If you’re writing to a deadline, then you may not always have time to think of lots of jokes, but at least try to include a few light-hearted remarks if possible.
If you’re including screenshots in your review, then one place to add a bit of humour to your review is in the captions beneath the screenshots (I learnt this trick from a brilliant – and much missed- game review magazine called “CVG” that I read when I was a kid). This has the advantage of allowing you to include humour, whilst also making sure that the main body of your review is still fairly “serious”.
5) Politics: This is one of those topics where there are no real right or wrong answers (or, rather, every answer is a wrong answer to someone somewhere), but it’s worth thinking about how much of your own political views you wish to express in your reviews. However, since reviews are opinion-based things, your political opinions are probably going to end up in there whether you want them to or not.
One view on this subject is that game reviews should aim to be as apolitical as possible. The main merits of this approach are that this places the emphasis firmly on the game itself and it also ensures that your review appeals to a wider audience. Most (but not all) of the time, I try to take this approach.
On the other hand, especially these days, some people make a point of explicitly reviewing games from a particular political viewpoint (eg: conservative, liberal, religious, feminist etc…).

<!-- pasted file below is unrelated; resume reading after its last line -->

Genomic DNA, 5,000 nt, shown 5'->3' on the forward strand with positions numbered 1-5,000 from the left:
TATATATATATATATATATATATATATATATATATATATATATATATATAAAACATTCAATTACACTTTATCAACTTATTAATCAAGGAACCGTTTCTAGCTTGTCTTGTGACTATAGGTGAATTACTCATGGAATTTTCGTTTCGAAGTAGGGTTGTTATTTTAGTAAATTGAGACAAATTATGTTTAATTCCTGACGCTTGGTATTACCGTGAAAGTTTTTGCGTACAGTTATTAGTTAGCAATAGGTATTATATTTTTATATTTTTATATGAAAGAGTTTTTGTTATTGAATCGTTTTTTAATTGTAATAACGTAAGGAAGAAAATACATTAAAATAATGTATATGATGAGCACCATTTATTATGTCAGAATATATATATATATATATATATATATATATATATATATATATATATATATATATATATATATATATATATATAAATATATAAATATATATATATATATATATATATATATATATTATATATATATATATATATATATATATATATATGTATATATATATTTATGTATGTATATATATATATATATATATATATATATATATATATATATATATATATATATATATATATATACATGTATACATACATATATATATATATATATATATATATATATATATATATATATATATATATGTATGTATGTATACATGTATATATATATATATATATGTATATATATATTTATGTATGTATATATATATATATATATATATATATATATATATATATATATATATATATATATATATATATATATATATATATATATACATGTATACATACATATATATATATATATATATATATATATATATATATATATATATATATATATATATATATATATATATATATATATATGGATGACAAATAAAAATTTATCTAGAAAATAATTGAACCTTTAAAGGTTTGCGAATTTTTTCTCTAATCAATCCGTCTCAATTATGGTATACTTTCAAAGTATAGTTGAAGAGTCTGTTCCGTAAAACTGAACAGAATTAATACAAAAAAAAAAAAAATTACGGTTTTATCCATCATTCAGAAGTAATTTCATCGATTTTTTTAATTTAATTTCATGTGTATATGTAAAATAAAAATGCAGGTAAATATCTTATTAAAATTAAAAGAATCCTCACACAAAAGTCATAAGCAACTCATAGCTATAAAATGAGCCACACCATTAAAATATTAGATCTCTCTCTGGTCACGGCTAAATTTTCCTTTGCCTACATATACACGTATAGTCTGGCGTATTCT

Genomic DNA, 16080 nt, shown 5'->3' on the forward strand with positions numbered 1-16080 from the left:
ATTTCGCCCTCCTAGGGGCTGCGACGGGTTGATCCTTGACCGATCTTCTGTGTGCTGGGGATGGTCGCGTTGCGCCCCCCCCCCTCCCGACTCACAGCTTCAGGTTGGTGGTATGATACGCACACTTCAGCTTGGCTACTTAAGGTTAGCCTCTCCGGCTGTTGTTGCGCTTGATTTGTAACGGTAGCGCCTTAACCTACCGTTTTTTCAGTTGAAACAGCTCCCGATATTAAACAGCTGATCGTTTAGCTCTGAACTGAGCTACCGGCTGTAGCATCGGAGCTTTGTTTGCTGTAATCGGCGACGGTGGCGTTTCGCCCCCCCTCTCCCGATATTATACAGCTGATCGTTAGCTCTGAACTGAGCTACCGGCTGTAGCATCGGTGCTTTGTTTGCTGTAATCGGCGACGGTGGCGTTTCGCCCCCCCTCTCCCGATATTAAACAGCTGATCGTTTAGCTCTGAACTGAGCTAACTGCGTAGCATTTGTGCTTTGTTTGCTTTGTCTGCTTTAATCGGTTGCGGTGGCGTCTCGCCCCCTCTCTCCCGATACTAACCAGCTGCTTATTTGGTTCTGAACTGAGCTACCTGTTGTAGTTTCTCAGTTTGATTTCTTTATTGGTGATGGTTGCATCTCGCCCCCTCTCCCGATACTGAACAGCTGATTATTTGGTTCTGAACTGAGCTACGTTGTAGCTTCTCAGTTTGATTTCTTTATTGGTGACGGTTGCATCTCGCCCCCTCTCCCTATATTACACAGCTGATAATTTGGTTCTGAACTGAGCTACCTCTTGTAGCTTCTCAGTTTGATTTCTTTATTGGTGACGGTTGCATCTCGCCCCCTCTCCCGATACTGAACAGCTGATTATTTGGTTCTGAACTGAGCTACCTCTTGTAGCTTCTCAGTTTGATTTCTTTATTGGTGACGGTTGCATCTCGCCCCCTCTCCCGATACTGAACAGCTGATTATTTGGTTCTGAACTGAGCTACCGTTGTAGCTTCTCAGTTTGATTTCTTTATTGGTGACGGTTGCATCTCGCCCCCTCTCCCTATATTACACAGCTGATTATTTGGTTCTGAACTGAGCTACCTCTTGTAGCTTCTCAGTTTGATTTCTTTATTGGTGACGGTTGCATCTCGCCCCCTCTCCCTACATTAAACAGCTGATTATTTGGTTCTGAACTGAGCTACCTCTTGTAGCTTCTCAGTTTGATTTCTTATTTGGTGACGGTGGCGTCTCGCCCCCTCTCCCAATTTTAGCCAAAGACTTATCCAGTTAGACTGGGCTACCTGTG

When they are writing for an audience who shares this political viewpoint or if their political views are a large part of their life, then this makes a lot of sense. After all, everyone is entitled to their opinions and reviewers should be free to state how they reacted to a game. Likewise, throughout history, critics have always debated with each other about all sorts of topics.
Of course, there’s also something of a middle ground between these two approaches. But, as I said earlier, there’s no real “right” or “wrong” way to handle this subject.
6) Mistakes: Finally, if you’ve never had any journalistic training and you’re writing reviews online – you’re going to screw up occasionally. It happens to us all. If you make a mistake, then it’s usually a good idea to acknowledge it (like in this review and this review), correct it if possible and learn from it.
If you’re just correcting small grammatical or phrasing errors in your reviews after they have been posted online, then you don’t really have to acknowledge it. However, if you’ve made a major mistake and you correct it after online publication, then it’s usually good practice to write a small explanation at the beginning of your review explaining what you’ve changed and why you did it.
A good way to avoid major mistakes in your reviews is to, if possible, write them at least a few days before you post them online. This way, if you spot a mistake, then you can correct it quickly and silently before you post your review online (where it could be archived, downloaded, saved etc… by members of your audience).
Personally, I’ve got to the point where there’s a delay of a few months between writing anything and posting it online but this can take quite a while to do. But, even so, unless you’re reviewing very current stuff – then wait a while before you post your reviews online.
Anyway, I hope that this was useful 🙂